Queen Creek Olive Mill is located at 25062 S. Meridian Road in Queen Creek. For more information, call 480-888-9290 or visit www.queencreekolivemill.com.
© Richard Maack
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Good PressIt's improbable, to say the least, but some of the
best food around is at del Piero, the trendy little eatery
at Queen Creek Olive Mill. Talk about fresh.
By Maryal Miller
Queen Creek Fascinating are things that seemingly make no sense, yet somehow manage to be both strangely fantastic and surprisingly successful — Jamaican bobsledding, the Slinky and The Governator, to name a few. Arizona's only working olive mill and farm, the Queen Creek Olive Mill, is among the conundrums.
The mill is the brainchild of Perry Rea, a Canadian-born former Detroit auto industry exec with no formal gastronomic or agricultural pedigree, who moved his family to pastoral Queen Creek 12 years ago. Recreationally, Perry planted a few olive trees on his "retirement" property, and purchased a press to see if he could churn out some oil. He triumphed when Beau MacMillan — Rea's hockey buddy (Rea is a Canuck, after all) and Sanctuary Resort's famous "Iron Chef" — sampled his EVOO (extra virgin olive oil) and bought it. The buzz was born and before long, despite the dicey drive to the mill, olive-oil lovers came knocking on Rea's far-flung door. Literally. He supplied their demand for oil and the Queen Creek Olive Mill was officially in business. As Kevin Costner can attest, if you build it, they just might come.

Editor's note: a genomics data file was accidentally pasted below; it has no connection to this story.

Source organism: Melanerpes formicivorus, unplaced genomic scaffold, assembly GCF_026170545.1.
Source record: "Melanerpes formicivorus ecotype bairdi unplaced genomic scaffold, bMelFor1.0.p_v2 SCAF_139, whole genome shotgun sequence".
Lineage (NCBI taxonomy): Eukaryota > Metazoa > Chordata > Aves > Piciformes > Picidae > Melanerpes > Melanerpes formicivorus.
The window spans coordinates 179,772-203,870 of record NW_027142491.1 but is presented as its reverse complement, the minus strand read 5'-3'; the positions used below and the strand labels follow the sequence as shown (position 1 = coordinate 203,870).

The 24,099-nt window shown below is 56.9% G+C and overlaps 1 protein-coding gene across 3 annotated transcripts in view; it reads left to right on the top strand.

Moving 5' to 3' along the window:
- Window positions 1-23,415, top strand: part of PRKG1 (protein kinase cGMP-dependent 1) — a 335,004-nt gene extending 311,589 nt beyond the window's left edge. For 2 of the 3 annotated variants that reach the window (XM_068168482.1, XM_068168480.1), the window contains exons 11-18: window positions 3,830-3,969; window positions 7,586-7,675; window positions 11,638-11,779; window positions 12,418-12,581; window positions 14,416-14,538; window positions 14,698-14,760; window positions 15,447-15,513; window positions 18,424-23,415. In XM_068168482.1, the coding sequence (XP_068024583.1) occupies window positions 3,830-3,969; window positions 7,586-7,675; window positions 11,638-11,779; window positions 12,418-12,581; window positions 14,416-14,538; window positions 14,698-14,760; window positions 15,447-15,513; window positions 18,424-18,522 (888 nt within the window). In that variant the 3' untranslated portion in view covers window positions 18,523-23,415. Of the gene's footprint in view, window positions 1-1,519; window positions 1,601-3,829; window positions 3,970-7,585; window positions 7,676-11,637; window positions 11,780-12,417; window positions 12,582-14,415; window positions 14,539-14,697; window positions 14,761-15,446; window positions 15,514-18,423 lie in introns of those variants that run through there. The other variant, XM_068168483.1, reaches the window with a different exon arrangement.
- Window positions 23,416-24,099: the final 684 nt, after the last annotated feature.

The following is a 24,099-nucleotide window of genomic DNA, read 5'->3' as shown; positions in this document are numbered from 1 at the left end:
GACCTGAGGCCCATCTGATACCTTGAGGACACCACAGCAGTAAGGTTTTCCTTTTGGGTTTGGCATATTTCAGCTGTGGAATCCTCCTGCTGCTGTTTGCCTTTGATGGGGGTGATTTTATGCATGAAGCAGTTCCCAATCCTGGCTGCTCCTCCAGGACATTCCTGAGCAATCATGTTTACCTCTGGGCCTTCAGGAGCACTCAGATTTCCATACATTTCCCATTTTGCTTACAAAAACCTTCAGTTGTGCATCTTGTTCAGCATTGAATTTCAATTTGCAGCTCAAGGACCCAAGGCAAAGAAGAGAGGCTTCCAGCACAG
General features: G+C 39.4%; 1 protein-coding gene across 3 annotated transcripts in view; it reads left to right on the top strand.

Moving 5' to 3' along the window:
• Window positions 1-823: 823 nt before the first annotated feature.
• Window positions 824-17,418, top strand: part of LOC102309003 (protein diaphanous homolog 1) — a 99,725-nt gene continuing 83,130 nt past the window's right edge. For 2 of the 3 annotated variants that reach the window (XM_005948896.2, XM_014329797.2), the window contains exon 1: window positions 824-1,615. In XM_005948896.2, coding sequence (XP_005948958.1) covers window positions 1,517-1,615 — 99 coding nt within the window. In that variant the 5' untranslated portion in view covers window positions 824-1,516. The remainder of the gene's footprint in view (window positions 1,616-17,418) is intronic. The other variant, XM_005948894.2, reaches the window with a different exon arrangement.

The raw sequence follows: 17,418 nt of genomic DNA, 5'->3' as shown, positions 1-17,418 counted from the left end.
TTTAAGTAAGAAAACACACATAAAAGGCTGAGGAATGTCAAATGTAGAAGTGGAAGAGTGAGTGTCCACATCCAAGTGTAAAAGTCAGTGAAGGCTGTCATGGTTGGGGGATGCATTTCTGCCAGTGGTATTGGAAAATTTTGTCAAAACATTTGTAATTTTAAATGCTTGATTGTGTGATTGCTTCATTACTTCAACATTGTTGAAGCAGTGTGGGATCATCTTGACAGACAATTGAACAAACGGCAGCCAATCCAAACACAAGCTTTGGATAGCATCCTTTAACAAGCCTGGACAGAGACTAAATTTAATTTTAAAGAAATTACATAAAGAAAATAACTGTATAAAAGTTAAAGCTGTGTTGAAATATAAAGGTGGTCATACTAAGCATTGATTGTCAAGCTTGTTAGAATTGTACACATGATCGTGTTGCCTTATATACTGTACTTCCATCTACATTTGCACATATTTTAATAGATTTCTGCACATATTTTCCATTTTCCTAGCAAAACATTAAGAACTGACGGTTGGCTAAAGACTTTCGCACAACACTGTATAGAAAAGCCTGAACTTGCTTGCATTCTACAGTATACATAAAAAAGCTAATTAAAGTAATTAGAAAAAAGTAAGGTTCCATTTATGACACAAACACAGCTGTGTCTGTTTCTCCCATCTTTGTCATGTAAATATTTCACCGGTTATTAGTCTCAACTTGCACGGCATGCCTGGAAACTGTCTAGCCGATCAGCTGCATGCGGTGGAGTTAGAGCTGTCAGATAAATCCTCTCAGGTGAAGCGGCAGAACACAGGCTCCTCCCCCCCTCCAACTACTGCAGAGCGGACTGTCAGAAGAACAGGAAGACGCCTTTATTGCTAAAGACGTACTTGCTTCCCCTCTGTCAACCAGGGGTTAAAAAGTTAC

"People laugh when I tell them I went from motor oil to olive oil," Rea jokes. "This wasn't my plan, but this hobby of mine morphed so quickly, I couldn't stop it from growing."
Today, the completely sustainable farm harvests 16 different varieties of olives (the Spanish Mission is Rea's gem) to produce markedly fresh, Tuscan-style oils that are particularly, as Rea describes, "herbaceous." Sure, a 2,000-tree olive grove in the middle of the arid desert on the outer limits of Maricopa County might seem as outlandish as some Canadian car guy shilling olive oil, but the olive tree is actually indigenous to similar landscapes in the Mediterranean region. Moreover, in Arizona, the trees have no natural predators, so Rea's plants are pesticide free, leaving his oil unsullied.
"I have no problem saying that I have the freshest oil in North America. No oil is fresher than mine," Rea boasts. "And it's healthier."
In fact, his funky fresh EVOO became so popular, customers beseeched Rea to open an eatery at the mill to utilize it. And so, he did just that, opening del Piero, which is housed inside a 5,000-square-foot farmer's market, amid mill-made goodies and heaps of local bounty. The curious visit del Piero in droves to taste the illustrious Kalamata sandwich, stacked with salami, leafy greens and the mill's own sun-dried tomato and parmesan tapenade. Other delights, like homemade bruschetta and gourmet paninis on rosemary focaccia, use entirely in-house and local ingredients, and shine alongside natively fermented wine.
The mill's carnivorous Queen Creek neighbor, The Pork Shop, supplies the meats, including the smoky pepper-encrusted bacon used in del Piero's fluffy egg and provolone frittata. Rea's personal favorite, the EVOO waffles, are served all day, everyday. No doubt, olive-oil waffles at a small eatery in Queen Creek sounds preposterous, but somewhere in the Greater Antilles, a Jamaican bobsledder just wept tears of joy.